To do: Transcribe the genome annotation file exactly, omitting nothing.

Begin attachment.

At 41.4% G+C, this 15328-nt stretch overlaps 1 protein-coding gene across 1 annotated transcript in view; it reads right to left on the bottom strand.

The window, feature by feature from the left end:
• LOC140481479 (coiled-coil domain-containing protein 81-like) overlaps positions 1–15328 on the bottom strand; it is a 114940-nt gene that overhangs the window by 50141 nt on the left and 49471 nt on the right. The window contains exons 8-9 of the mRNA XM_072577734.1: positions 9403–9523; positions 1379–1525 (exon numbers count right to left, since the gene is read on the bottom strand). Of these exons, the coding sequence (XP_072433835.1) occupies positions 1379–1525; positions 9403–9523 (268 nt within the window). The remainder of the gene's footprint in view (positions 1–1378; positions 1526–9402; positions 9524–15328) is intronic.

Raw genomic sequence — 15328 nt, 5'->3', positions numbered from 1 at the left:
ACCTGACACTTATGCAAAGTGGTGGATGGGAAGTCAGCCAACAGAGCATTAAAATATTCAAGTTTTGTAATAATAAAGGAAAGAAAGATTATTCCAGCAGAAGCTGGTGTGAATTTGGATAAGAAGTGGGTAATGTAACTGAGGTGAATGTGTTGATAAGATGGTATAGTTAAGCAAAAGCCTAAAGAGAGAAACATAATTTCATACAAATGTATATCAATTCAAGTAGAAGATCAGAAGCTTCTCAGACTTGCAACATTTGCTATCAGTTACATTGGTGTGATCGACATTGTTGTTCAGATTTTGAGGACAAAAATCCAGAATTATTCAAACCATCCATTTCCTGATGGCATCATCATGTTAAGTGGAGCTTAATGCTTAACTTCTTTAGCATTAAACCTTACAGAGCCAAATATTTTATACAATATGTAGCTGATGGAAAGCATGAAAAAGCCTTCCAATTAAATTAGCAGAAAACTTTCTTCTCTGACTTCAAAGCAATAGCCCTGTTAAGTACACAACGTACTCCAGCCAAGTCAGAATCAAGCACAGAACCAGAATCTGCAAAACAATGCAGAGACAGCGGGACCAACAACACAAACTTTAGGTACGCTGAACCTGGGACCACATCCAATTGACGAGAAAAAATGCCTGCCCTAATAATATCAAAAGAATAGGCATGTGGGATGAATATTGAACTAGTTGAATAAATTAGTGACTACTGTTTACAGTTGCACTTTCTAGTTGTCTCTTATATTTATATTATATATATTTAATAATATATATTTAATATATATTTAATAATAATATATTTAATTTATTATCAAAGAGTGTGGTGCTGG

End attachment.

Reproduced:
At 41.4% G+C, this 15328-nt stretch overlaps 1 protein-coding gene across 1 annotated transcript in view; it reads right to left on the bottom strand.

The window, feature by feature from the left end:
• LOC140481479 (coiled-coil domain-containing protein 81-like) overlaps positions 1–15328 on the bottom strand; it is a 114940-nt gene that overhangs the window by 50141 nt on the left and 49471 nt on the right. The window contains exons 8-9 of the mRNA XM_072577734.1: positions 9403–9523; positions 1379–1525 (exon numbers count right to left, since the gene is read on the bottom strand). Of these exons, the coding sequence (XP_072433835.1) occupies positions 1379–1525; positions 9403–9523 (268 nt within the window). The remainder of the gene's footprint in view (positions 1–1378; positions 1526–9402; positions 9524–15328) is intronic.

Raw genomic sequence — 15328 nt, 5'->3', positions numbered from 1 at the left:
ACCTGACACTTATGCAAAGTGGTGGATGGGAAGTCAGCCAACAGAGCATTAAAATATTCAAGTTTTGTAATAATAAAGGAAAGAAAGATTATTCCAGCAGAAGCTGGTGTGAATTTGGATAAGAAGTGGGTAATGTAACTGAGGTGAATGTGTTGATAAGATGGTATAGTTAAGCAAAAGCCTAAAGAGAGAAACATAATTTCATACAAATGTATATCAATTCAAGTAGAAGATCAGAAGCTTCTCAGACTTGCAACATTTGCTATCAGTTACATTGGTGTGATCGACATTGTTGTTCAGATTTTGAGGACAAAAATCCAGAATTATTCAAACCATCCATTTCCTGATGGCATCATCATGTTAAGTGGAGCTTAATGCTTAACTTCTTTAGCATTAAACCTTACAGAGCCAAATATTTTATACAATATGTAGCTGATGGAAAGCATGAAAAAGCCTTCCAATTAAATTAGCAGAAAACTTTCTTCTCTGACTTCAAAGCAATAGCCCTGTTAAGTACACAACGTACTCCAGCCAAGTCAGAATCAAGCACAGAACCAGAATCTGCAAAACAATGCAGAGACAGCGGGACCAACAACACAAACTTTAGGTACGCTGAACCTGGGACCACATCCAATTGACGAGAAAAAATGCCTGCCCTAATAATATCAAAAGAATAGGCATGTGGGATGAATATTGAACTAGTTGAATAAATTAGTGACTACTGTTTACAGTTGCACTTTCTAGTTGTCTCTTATATTTATATTATATATATTTAATAATATATATTTAATATATATTTAATAATAATATATTTAATTTATTATCAAAGAGTGTGGTGCTGG